Happy International Women’s Day from New Island!
We asked some of our favourite female authors to pick their favourite female authors!
Part 1 of 2
Nuala Ní Chonchúir
Flannery O’Connor: I love Flannery for her humour, colloquial language and violence. I love her flawed, petty characters and the mad things they say.
Anne Enright: Anne is a genius at depicting relationships, broken and flawed. She has a truly fresh way of exploring what it means to be Irish.
Emma Donoghue: I admire her intelligence, exuberant use of language and broad subject matter. You never know what you’re going to get with Emma, in terms of theme or setting, and that’s cool.
Valerie Trueblood: I discovered Valerie through the Cork Short Story Festival. Her stories are so humane and beautifully written, and she knows how to enter and exit in exactly the right place.
Edna O’Brien: Brave Edna, to whom ‘language is sacred.’ I love her; I’ve probably been reading her longer than any other writer. She is so sincere, so subtly funny. Someone rightly said, ‘If we didn’t have Edna O’Brien, we’d have to invent her.’
Eilis Ni Dhuibhne: Ni Dhuibhne’s work reflects the uneven, edgy concerns of ordinary people living sometimes through extraordinary times. Her women can be profound, erudite, bitchy, caring, jealous or lustful. I enjoy the way she explores folklore from different cultures in pulling together her skilled narratives. Wicked sense of humour too, especially in her novel Fox, Swallow, Scarecrow!
Rose Tremain: The world of fiction changed for me when I read her novel “Sacred Country” back in 1992. It explores the pain and passion of a girl who suddenly realises as an eight-year old back in 1953, that she is not a ‘she’, but a ‘he’. It is a beautifully told, riveting tale of the quest for change.
Hilary Mantel: I struggled to finish this triple prize-winning author’s “Cromwell” but didn’t pause to leave the sixteenth century until the final sentence of the sequel, “Bring Up the Bodies”. A brilliant read that completely absorbed me in a way few novels have done.
Lia Mills: I’d read all of Mills’s novels and enjoyed them, but her memoir “In Your Face” has to be one of the finest of the genre that has emerged in Ireland for quite some decades. This doesn’t prettify anything about cancer, and the result manages to be unsentimental yet moving and beautifully written.
Deirdre Madden: Madden is a writer of wide-ranging compassion whose elegant, sometimes gentle-humoured work has often had the Troubles in its background. Her Dublin-set 2013 published novel Time Present and Time Past tells a story of memory, family and ‘time passing’.
Christine Dwyer Hickey
Virginia Woolf: I love all her books but the ones that continue to leave me astonished are Mrs Dalloway and To the Lighthouse. Wolfe is a writer who really gets under the skin and into the mind of her characters. Mrs Dalloway is a very humane novel, it also happens to be one of the great London novels.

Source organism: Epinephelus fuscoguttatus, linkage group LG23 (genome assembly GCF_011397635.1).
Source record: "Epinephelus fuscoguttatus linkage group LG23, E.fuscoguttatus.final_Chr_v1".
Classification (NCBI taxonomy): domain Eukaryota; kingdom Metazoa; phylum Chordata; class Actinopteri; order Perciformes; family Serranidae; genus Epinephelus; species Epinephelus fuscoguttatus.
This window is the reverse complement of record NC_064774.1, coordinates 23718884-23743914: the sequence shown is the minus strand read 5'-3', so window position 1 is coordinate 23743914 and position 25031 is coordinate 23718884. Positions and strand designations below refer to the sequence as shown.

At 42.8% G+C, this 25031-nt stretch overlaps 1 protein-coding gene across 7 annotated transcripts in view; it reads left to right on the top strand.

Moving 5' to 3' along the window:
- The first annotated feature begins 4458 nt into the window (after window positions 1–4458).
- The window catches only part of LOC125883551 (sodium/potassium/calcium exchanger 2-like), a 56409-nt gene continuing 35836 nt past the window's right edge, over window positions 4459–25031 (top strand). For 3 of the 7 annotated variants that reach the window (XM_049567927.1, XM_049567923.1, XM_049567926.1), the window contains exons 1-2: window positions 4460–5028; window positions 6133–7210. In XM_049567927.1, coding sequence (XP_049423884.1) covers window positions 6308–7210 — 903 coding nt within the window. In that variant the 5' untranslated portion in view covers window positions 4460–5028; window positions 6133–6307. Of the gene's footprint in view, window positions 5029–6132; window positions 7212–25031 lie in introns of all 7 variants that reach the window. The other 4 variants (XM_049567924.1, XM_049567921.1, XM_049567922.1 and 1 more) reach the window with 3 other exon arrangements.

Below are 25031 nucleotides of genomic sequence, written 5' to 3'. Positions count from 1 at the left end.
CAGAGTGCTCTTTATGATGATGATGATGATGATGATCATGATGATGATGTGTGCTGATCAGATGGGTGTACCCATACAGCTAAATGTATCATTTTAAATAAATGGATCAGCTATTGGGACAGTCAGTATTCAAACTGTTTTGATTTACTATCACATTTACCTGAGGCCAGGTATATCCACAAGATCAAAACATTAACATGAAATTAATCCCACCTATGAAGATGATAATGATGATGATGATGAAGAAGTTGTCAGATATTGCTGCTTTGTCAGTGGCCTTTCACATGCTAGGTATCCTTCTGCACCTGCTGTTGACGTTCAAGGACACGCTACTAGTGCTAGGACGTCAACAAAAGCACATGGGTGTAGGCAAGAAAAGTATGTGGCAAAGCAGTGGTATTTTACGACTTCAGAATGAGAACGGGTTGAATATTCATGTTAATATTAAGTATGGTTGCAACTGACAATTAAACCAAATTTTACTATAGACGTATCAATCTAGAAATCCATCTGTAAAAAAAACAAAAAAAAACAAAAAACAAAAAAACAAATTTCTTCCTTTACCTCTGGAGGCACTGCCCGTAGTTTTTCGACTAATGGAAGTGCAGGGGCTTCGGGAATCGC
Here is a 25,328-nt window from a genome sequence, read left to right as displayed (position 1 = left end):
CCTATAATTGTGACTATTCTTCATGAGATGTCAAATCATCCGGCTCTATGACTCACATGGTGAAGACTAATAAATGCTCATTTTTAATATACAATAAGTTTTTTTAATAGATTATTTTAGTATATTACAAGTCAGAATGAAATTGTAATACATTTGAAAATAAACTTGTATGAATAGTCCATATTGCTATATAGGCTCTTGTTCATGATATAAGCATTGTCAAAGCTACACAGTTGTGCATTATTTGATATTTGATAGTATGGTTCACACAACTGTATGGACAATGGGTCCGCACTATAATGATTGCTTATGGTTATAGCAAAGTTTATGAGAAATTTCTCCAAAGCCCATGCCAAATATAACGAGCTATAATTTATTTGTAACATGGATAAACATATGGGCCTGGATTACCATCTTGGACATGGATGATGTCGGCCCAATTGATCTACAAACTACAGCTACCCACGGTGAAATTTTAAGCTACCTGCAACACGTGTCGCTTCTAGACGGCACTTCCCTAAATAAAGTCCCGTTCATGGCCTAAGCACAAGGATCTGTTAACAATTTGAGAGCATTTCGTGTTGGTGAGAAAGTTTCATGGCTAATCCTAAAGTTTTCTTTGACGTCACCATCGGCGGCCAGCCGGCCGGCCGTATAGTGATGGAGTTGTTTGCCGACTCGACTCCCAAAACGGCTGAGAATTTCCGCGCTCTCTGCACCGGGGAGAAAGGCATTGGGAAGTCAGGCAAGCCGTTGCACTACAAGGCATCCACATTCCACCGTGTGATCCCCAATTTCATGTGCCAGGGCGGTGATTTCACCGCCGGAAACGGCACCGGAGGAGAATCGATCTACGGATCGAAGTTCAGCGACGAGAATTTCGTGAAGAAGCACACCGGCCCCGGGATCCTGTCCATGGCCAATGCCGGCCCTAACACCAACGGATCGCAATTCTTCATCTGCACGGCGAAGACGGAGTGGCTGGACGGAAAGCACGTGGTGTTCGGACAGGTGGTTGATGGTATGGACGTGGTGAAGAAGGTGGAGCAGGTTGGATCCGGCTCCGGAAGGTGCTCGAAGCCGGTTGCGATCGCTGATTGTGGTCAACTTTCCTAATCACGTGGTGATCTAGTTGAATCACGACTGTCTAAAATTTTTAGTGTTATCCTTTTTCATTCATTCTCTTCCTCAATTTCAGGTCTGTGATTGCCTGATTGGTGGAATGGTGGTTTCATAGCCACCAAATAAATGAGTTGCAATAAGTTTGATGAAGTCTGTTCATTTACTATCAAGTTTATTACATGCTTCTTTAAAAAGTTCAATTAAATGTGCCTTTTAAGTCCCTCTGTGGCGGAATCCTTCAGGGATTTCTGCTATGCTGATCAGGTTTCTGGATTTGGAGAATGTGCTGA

Katherine Mansfield: I was inspired by a recent review by Elizabeth Wassell in the Irish Times to revisit Katherine Mansfield and no better way to do it than through the Edinburgh Edition of the Collected Works of Katherine Mansfield. This New Zealand writer, who died far too young and suffered far too much, is never less than impressive. I love the way she writes about childhood and the adult world as seen through the eyes of a child.
Shirley Hazzard: In particular The Great Fire – an extraordinarily visual novel set in post war Asia and Europe and so full of atmosphere, it’s like watching the story on a screen in a darkened cinema,
Margaret Atwood: Another woman who knows how to paint a picture and her ability to capture a mood is second to none. My two favourites are Alias Grace and The Handmaid’s Tale.
Janice Galloway: A consummate writer. I loved Clara, a novel based on the life of Clara Schumann wife of Robert. It’s a heart-breaking novel about love, music and madness in the 19th century. It also manages to remain surprisingly relevant.
Acclaimed author and creative writing teacher at UCD. Her book Writing for Success: What Every Writer Needs to Know is available now. Her next book The Interview will be out in May.
Anne Enright. A writer of precise prose. She won The Man Booker in 2007 for The Gathering; The Forgotten Waltz strikes many chords, and her short stories are best slowly digested.
Christine Dwyer Hickey. Award winning novelist (The Cold Eye of Heaven) and short story writer. Handles gritty subjects both robustly and sensitively. Tatty (2004) chosen as one of the 50 Irish Books of the Decade.
Martina Devlin. Fearless columnist, sensitive fiction writer; author of Ship of Dreams and winner of the VS Pritchett Prize(2012) for her short story Singing Dumb.
Catherine Dunne for the power of her character-driven award winning novels which have captured the imagination of Italian readers. Her latest is the intriguing The Things We Know
Jennifer Johnston for the beauty and sparseness of her writing, such as How Many Miles to Babylon, adapted for TV, stage and BBC Radio 4 Book at Bedtime.